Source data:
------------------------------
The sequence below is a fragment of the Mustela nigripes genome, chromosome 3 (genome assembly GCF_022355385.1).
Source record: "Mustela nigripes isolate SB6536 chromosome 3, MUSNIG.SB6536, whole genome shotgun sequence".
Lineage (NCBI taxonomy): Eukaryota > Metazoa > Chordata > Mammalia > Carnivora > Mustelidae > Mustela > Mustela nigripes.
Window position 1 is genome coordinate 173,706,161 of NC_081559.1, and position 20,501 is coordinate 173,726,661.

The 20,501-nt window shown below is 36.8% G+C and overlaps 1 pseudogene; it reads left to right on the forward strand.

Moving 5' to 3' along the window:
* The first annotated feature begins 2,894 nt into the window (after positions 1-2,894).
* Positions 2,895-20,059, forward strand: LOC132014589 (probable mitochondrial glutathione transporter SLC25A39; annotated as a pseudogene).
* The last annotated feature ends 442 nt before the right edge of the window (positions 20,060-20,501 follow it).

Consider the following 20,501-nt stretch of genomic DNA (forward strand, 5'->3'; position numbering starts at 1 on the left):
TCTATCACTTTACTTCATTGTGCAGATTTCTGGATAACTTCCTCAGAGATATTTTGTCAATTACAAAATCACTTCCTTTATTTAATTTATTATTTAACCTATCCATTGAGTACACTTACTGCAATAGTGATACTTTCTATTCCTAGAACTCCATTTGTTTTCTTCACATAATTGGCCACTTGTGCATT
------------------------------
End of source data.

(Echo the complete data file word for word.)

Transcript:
The sequence below is a fragment of the Mustela nigripes genome, chromosome 3 (genome assembly GCF_022355385.1).
Source record: "Mustela nigripes isolate SB6536 chromosome 3, MUSNIG.SB6536, whole genome shotgun sequence".
Lineage (NCBI taxonomy): Eukaryota > Metazoa > Chordata > Mammalia > Carnivora > Mustelidae > Mustela > Mustela nigripes.
Window position 1 is genome coordinate 173,706,161 of NC_081559.1, and position 20,501 is coordinate 173,726,661.

The 20,501-nt window shown below is 36.8% G+C and overlaps 1 pseudogene; it reads left to right on the forward strand.

Moving 5' to 3' along the window:
* The first annotated feature begins 2,894 nt into the window (after positions 1-2,894).
* Positions 2,895-20,059, forward strand: LOC132014589 (probable mitochondrial glutathione transporter SLC25A39; annotated as a pseudogene).
* The last annotated feature ends 442 nt before the right edge of the window (positions 20,060-20,501 follow it).

Consider the following 20,501-nt stretch of genomic DNA (forward strand, 5'->3'; position numbering starts at 1 on the left):
TCTATCACTTTACTTCATTGTGCAGATTTCTGGATAACTTCCTCAGAGATATTTTGTCAATTACAAAATCACTTCCTTTATTTAATTTATTATTTAACCTATCCATTGAGTACACTTACTGCAATAGTGATACTTTCTATTCCTAGAACTCCATTTGTTTTCTTCACATAATTGGCCACTTGTGCATT